I could go on, but I think those are the main points. I can't say I've been inspired; I've been a lot like him, to the point I was called "his daughter". I've worked hard to take his few redeeming traits (intelligence, criticism [in moderation], relative objectivity, skepticism, curiosity) and discard the rest. He obviously failed me very much; I don't mind admitting that I probably have daddy issues today because of him. I don't think I ever had a real father figure in my life that I actually wanted to be around, and that made me feel loved, etc., but maybe I'm just being like him and making myself out to be a victim. Though... he tries to make things better in his own, indirect, T-to-the-excess way. I just pity him now and hope to never become like him fully :/.
 

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My Dad is an INTP, as per strengths he is THE most courageous person I have ever known. I don't want to go into specifics but he has been through a series of tremendous burdens one after another over the last few years, and his ability to bounce back and come on top is borderline magic. He may not show it through outward emotions but he is the most generous and loving father a son could have. Those are the strengths that are typically not synonymised with INTPs. He is a brilliant thinker and entrepeneur and his forsight into Macroeconomic events is uncanny. He predicted the economic crisis between 2008 to today with extreme precision and from 10 years earlier.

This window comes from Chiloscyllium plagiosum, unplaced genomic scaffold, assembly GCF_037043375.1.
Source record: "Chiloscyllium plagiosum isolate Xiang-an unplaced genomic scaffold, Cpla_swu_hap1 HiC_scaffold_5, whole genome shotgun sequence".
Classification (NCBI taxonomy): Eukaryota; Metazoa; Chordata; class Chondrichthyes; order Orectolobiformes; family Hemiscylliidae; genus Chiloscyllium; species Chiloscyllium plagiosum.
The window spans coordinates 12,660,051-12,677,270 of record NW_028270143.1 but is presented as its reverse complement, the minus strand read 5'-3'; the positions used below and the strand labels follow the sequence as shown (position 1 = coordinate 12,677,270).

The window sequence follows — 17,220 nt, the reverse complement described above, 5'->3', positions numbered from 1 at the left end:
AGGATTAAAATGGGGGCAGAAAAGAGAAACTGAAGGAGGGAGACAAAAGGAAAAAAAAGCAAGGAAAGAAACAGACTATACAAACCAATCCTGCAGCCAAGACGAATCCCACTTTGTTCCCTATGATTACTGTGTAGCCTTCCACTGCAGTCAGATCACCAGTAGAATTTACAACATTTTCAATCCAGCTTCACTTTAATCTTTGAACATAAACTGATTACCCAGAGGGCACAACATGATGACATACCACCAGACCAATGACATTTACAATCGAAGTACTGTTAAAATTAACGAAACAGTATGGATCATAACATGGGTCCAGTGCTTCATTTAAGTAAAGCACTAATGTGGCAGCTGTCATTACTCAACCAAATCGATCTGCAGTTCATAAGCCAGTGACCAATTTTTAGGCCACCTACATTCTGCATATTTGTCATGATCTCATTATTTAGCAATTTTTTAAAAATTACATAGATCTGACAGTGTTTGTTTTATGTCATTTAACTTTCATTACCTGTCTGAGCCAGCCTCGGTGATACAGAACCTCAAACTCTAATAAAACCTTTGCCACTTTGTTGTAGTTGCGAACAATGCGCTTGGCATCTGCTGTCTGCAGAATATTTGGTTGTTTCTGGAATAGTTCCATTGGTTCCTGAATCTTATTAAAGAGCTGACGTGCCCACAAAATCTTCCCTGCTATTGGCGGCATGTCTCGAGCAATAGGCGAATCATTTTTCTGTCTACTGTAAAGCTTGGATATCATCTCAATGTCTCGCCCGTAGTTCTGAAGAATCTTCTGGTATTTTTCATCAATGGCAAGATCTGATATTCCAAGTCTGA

I think his weakness is he is a little bit of a show off and loves to share his achievements for far too long which drives me absolutely crazy. He has a difficult time being involved in conversation that does not interest him, and he will try switch the subject to which he can talk about; and will go on and on in great detail over the monetary policy and history or the plights of the federal reserve.